Reduction Scheme, but we still have idea what the reduction target is except a very weak 2050
target.

And what's more by introducing a price signal and then neutralising the price signal with every
form of compensation possible, what they've done is move from the polluter pays principle to the
polluter gets paid principle.

The Rudd Government is playing politics just like the Howard government. This is something John
Howard would be really proud of.

MICHAEL BRISSENDEN: But the Government says Australian Business needs time to adapt and the
incentives will help prevent emissions intensive industries simply moving offshore to continue
polluting; a process known as carbon leakage.

And on the whole the business community seems pretty happy with what's been offered.

HEATHER RIDOUT, AUSTRALIAN INDUSTRY GROUP: Look it's a very big paper, and there's a lot of detail
and undoubtedly a lot of devil in that detail.

But the Government has ticked all the right boxes that we've been concerned with; cost abatement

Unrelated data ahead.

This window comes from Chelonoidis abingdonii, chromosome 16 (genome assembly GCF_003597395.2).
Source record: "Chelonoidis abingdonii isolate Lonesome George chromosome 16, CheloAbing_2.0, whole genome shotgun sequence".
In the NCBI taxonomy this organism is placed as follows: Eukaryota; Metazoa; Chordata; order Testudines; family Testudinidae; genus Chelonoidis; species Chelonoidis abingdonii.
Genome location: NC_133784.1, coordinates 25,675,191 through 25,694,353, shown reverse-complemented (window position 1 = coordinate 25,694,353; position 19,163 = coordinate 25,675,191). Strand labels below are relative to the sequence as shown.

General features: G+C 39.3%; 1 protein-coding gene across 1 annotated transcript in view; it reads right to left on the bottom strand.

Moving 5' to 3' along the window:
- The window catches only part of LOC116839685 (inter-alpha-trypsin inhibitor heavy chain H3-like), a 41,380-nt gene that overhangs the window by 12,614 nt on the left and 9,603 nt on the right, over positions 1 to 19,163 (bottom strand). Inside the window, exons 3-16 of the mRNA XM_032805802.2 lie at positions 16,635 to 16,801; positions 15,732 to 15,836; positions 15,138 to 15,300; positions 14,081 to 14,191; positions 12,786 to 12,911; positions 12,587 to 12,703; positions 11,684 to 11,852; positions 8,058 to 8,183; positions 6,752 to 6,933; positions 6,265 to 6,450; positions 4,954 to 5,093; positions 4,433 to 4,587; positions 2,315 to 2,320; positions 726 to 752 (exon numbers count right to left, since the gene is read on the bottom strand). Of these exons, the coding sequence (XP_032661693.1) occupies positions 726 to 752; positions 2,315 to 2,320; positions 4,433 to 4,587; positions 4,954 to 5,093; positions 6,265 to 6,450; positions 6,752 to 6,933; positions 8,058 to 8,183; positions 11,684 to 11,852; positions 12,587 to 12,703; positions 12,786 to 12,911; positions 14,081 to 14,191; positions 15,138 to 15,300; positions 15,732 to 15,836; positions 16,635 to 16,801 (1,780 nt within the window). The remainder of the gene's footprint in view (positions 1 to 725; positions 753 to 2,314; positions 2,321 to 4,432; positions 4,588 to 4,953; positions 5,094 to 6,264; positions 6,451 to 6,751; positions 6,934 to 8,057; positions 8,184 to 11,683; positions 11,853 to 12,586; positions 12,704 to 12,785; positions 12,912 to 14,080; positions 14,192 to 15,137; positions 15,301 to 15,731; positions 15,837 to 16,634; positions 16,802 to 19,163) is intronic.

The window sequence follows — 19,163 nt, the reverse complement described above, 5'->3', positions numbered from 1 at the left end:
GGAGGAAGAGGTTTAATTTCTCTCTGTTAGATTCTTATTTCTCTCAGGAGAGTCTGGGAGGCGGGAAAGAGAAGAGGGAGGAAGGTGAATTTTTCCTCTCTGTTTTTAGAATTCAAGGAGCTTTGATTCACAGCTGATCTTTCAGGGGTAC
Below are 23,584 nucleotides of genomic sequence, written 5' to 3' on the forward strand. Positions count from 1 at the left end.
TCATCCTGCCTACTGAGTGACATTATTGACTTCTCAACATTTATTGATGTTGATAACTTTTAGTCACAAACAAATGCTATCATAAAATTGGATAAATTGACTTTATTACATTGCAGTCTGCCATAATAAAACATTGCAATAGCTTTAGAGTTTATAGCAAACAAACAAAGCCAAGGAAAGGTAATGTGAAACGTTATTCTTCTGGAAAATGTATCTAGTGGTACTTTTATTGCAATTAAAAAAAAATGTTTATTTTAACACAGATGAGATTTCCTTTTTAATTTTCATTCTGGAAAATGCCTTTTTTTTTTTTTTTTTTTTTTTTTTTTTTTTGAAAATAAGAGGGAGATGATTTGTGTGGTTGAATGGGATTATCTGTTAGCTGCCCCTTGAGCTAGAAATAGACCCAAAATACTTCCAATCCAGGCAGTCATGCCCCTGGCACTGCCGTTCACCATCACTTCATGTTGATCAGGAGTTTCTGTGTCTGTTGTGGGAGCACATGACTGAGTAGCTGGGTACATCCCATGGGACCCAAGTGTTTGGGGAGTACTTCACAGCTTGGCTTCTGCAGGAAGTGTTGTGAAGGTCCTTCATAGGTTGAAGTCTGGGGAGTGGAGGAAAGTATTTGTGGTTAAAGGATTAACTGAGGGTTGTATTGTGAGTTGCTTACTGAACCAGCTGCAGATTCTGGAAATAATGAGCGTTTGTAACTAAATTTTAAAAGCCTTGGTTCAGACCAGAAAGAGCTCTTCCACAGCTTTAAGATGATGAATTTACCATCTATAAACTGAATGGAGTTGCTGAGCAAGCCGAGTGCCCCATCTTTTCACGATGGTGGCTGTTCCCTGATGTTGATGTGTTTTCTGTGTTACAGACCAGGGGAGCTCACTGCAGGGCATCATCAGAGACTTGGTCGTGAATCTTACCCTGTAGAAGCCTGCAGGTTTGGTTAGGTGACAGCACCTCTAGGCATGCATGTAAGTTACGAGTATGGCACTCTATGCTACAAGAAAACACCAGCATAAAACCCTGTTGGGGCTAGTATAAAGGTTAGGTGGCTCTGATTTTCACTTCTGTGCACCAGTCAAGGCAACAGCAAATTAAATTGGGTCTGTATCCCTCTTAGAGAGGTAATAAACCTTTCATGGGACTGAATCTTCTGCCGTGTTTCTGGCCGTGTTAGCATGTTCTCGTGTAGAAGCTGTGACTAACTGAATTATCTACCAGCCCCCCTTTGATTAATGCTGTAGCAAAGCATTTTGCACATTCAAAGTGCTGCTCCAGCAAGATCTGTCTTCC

commitment, the global issues in terms of trying to get the linkages.

And putting the trajectory aside from that, the energy intensive trade exposed industry, we've been
very concerned about that, and certainly there's a lot of work there.

To put another charge on industry which is not incurred by their trading competitors would be very
retrograde.

GREG EVANS, CHAMBER OF COMMERCE & INDUSTRY: We still await the Treasury modelling which
disappointingly won't be available to business until, as we understand, until October.

Critical aspects of that, of that Treasury modelling will indeed be in the economy wide implication
of an emissions trading scheme; and also the particular compliance costs that will be faced by
Australian businesses with the scheme.

MICHAEL BRISSENDEN: In the end any emission trading scheme, whatever it's called, is all about
timing.

Today's green paper doesn't tell us how fast or how far we have to go, presumably that detail will
be delivered in the white paper at the end of the year.

But to reduce carbon emissions we will have to use less fuel and burn less coal, or at least burn
it more cleanly. The challenge for the Government is to get there without damaging the economy or
scaring the voters.

ALI MOORE: Michael Brissenden with that report.